This post is designed to show how to execute MSSQL Database queries using scripts written in PowerShell ISE. In this example, the connection details for the SQL instance are being retrieved from a CSV, and the query is being executed. Once the query is executed, the results of the query are being outputted to a CSV file for consumption by another application.
- TLS 1.2 is installed
- PowerShell ISE 5.0 or higher is being used
- .NET Framework 4.5 is installed
- Internet Connection is available
- Account with Local Admin privileges is being used
- NuGet Package Library is installed (at least version: 220.127.116.11 – Requires TLS 1.2 to be enabled)
- Firewall access from Windows Machine to MSSQL Database is open
Installation Tasks and Steps
Task 1 – Import the MSSQL Module
This first task will import the MSSQL module into PowerShell. The Module contains certain commands and parameters that need to be executed to complete this script. Follow the below instructions to install the module:
- Launch the PowerShell ISE as an Administrator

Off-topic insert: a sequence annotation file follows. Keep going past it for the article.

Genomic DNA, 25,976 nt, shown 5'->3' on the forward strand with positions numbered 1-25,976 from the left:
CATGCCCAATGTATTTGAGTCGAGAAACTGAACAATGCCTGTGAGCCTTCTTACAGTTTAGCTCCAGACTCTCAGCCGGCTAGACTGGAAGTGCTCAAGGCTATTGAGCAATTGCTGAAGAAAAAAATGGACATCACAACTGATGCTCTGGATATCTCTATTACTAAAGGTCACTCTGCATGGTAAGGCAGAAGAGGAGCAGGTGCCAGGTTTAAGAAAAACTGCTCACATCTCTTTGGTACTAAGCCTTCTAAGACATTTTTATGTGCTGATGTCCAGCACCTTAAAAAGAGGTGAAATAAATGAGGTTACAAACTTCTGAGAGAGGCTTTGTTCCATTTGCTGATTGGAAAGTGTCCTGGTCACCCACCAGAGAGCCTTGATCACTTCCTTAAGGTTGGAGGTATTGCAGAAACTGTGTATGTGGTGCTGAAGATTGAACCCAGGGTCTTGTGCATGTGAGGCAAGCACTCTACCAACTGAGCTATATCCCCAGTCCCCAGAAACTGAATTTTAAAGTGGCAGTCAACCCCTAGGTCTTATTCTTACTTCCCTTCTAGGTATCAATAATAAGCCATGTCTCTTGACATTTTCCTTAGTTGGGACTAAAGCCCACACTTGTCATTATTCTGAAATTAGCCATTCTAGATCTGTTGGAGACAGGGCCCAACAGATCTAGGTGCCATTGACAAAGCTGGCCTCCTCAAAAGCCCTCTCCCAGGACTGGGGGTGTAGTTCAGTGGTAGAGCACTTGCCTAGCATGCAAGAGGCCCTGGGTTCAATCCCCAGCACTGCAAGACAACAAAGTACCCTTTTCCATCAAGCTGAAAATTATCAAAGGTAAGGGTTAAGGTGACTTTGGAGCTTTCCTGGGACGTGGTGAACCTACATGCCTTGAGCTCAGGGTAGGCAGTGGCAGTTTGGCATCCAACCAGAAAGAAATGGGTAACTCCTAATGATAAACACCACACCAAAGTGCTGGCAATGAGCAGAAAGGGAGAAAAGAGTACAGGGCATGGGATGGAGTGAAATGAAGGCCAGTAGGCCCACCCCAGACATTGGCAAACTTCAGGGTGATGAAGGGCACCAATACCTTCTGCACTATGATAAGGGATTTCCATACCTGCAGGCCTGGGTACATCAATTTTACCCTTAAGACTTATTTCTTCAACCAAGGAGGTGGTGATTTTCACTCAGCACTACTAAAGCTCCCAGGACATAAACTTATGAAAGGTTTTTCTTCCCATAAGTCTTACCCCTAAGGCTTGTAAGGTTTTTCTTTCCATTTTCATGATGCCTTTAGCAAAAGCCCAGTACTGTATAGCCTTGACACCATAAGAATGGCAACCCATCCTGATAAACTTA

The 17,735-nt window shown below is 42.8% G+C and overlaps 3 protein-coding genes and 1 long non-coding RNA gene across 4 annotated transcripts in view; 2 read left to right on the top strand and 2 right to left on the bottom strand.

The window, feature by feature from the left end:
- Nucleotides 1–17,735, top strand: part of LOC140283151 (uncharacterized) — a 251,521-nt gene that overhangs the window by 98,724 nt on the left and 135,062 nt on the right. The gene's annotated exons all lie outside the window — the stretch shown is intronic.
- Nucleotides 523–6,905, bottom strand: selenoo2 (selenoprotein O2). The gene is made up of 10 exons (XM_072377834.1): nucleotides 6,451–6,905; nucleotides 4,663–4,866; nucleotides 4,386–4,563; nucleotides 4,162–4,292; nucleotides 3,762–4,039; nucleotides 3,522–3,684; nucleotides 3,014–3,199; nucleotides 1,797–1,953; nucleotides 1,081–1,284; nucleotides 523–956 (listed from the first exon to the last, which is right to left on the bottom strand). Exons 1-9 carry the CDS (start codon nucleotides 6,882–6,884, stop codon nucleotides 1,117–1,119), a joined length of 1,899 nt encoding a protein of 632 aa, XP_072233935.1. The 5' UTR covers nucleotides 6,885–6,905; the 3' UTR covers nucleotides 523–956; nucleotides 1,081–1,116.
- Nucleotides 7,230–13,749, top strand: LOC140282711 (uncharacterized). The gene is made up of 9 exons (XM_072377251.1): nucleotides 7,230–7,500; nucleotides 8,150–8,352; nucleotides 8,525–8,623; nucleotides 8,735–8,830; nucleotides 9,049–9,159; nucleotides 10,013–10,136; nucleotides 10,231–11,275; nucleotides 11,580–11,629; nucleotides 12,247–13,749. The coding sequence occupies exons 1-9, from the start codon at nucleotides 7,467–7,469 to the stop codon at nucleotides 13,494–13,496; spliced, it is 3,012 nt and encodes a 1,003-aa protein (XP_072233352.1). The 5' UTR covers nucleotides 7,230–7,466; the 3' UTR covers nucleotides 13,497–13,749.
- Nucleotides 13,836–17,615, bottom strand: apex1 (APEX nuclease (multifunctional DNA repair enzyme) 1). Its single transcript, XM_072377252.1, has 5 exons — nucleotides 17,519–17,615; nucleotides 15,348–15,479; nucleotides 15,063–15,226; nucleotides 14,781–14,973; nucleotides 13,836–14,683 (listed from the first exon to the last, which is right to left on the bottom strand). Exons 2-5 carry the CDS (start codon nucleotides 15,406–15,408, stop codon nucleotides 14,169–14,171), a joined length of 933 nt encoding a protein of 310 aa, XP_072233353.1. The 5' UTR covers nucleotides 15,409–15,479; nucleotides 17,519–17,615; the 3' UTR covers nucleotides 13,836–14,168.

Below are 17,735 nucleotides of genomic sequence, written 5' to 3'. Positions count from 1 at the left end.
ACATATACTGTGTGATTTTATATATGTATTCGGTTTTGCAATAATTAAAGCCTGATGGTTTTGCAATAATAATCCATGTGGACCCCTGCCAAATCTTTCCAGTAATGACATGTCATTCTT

- Execute the following command:
Task 2 – Create CSV File with Connection Details (Optional if CSV is not the required input method)
- Open a text editor to create the CSV file
- Create header columns with the connection details as a header
- Below is an example:
- SQL Server Hostname:
- Below is an example:
- Save the file in a directory that can be navigated to as a CSV file
Task 3 – Complete the Script to execute the command
This script will execute the SQL Query and export it to a CSV file for consumption:
To conclude this article, this script is meant to allow an Administrator to execute MSSQL queries against a SQL instance using PowerShell and export the results to a CSV file. This query is getting a list of all the users authenticated to a particular SQL database. This script should work with almost any query that can be executed.
When utilizing this script, please remember to check the same query in SQL Developer first to ensure that the results that return are the expected results. User permissions and database rights still apply when using this script.
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